According to dentists, toothbrushes aren’t able to thoroughly clean in between the teeth. The build-up of plaque and food remains in between your teeth can increase the odds of you developing gum disease and cavities.
Studies have shown that gum disease can affect our heart health. Even more, it may cause issues like premature birth in pregnant women.
While the waterpik and floss are designed to do the same job, they aren’t the same. Learning about what sets them apart and the perks they offer will help you narrow down the best one for your needs.
This article is going to shed light on everything you need to know about flossing and Waterpik.
Dental floss has been around since the 18th century. Asahel M. Shurtleff designed dental floss in portable packaging in 1869. They came with a cutter that is similar to the ones we use today. Back then unwaxed silk was used in making flossers.
Presently, floss is offered by many dental brands and is available in long strands you can cut on your own. Some are available in precut holders. You can now get floss in various flavors.
Perks of Flossing
Easy to use
You can get rid of the plaque and food that remains stuck between your teeth effortlessly with good floss.
Downside of Flossing
You are going to have an excellent experience flossing if you floss carefully. However, if you go too hard or floss too close to your gumline, your gum may start bleeding
Not for people with manual dexterity
Individuals with limitations using their hands may not be able to clean their teeth properly with a floss.
Difficulty cleaning some areas
Flossers are great, but they have but they have some limitations. Using them to clean some areas of your mouth may be difficult.
Waterpiks, which are also known as oral irrigators are an easy-to-use dental product that is effective for cleaning the teeth. It was invented in the mid-1900s by a dentist and his patient who happens to be a hydraulic engineer.
Waterpiks is designed to clean food remains and plaque with pressurized water from the device.
Who should use Waterpik?
Anyone can use a Waterpik as long as your dentist gives you the go-ahead. If you presently use floss, you should consider switching to a Waterpik if you have the following issues.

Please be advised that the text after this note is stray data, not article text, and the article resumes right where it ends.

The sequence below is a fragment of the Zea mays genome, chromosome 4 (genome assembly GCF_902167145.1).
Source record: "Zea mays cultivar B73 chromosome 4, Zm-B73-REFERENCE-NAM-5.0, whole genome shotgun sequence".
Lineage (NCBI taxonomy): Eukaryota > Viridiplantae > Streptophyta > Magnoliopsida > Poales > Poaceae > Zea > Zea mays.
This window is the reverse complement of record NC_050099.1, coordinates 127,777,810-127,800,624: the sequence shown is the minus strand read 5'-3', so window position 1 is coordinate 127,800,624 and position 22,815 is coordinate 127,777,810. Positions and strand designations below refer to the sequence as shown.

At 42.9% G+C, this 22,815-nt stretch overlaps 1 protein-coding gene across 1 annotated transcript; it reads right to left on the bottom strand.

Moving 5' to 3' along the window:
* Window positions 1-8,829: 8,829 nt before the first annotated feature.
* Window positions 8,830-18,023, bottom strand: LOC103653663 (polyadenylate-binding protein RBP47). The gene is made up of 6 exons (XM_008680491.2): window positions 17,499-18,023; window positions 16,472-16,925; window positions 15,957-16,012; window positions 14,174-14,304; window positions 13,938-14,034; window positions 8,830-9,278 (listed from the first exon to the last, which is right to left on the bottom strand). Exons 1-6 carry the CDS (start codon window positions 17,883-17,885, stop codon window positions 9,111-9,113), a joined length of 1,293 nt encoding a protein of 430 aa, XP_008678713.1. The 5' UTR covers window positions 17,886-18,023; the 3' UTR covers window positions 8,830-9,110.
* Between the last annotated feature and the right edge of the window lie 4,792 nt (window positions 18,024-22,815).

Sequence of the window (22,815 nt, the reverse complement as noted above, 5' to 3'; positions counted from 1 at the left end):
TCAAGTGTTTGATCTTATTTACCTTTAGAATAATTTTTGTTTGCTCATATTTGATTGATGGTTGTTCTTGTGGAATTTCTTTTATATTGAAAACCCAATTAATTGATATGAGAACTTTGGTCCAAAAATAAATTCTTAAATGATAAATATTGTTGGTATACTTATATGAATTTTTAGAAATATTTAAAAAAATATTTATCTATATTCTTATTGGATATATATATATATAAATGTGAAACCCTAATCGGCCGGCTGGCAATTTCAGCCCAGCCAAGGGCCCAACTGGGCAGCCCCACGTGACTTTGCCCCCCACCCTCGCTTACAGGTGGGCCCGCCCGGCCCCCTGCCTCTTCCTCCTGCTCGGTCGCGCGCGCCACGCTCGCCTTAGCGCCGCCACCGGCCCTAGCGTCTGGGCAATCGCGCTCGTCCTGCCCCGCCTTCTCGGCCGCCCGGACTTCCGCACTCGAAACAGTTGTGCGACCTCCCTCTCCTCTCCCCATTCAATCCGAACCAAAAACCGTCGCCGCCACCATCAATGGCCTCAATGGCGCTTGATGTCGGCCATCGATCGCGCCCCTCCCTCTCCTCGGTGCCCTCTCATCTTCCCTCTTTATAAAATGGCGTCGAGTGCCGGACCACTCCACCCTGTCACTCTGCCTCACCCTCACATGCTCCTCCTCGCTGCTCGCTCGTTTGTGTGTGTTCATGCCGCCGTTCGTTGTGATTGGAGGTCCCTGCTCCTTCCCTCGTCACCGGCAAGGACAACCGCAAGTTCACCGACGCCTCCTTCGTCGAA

- Your bridge work is non-removable
- You have dental implants
- You wear braces
- You have crowns
People with arthritis and other conditions that limit movement in joints and hands should also consider switching to a Waterpik.
Perks of Waterpik
With a good Waterpik, you won’t have a hard time cleaning between tightly spaced teeth and hard-to-reach areas in your mouth.
Easy to use
You don’t have to be tech-savvy to use a Waterpik. The device has straightforward controls and is easy to use. To get the best result, you should start from the back of your teeth and work your way to the front.
Downsides of Waterpik
Waterpik is way more expensive than regular floss.
May not be able to remove all plaque
Needless to say, the Waterpik is great and effective, but it may have a hard time removing plaque on the teeth’s surface.
Floss and Waterpik are excellent tools that can clean in between the teeth. To narrow down the one that is best for you, you may have to consider everything from your present dental health conditions to your unique needs. People with braces, crowns, and dental implants should opt for Waterpik, as it is easy to use. Traditional floss is an excellent pick for people looking for something effective but are on a tight budget.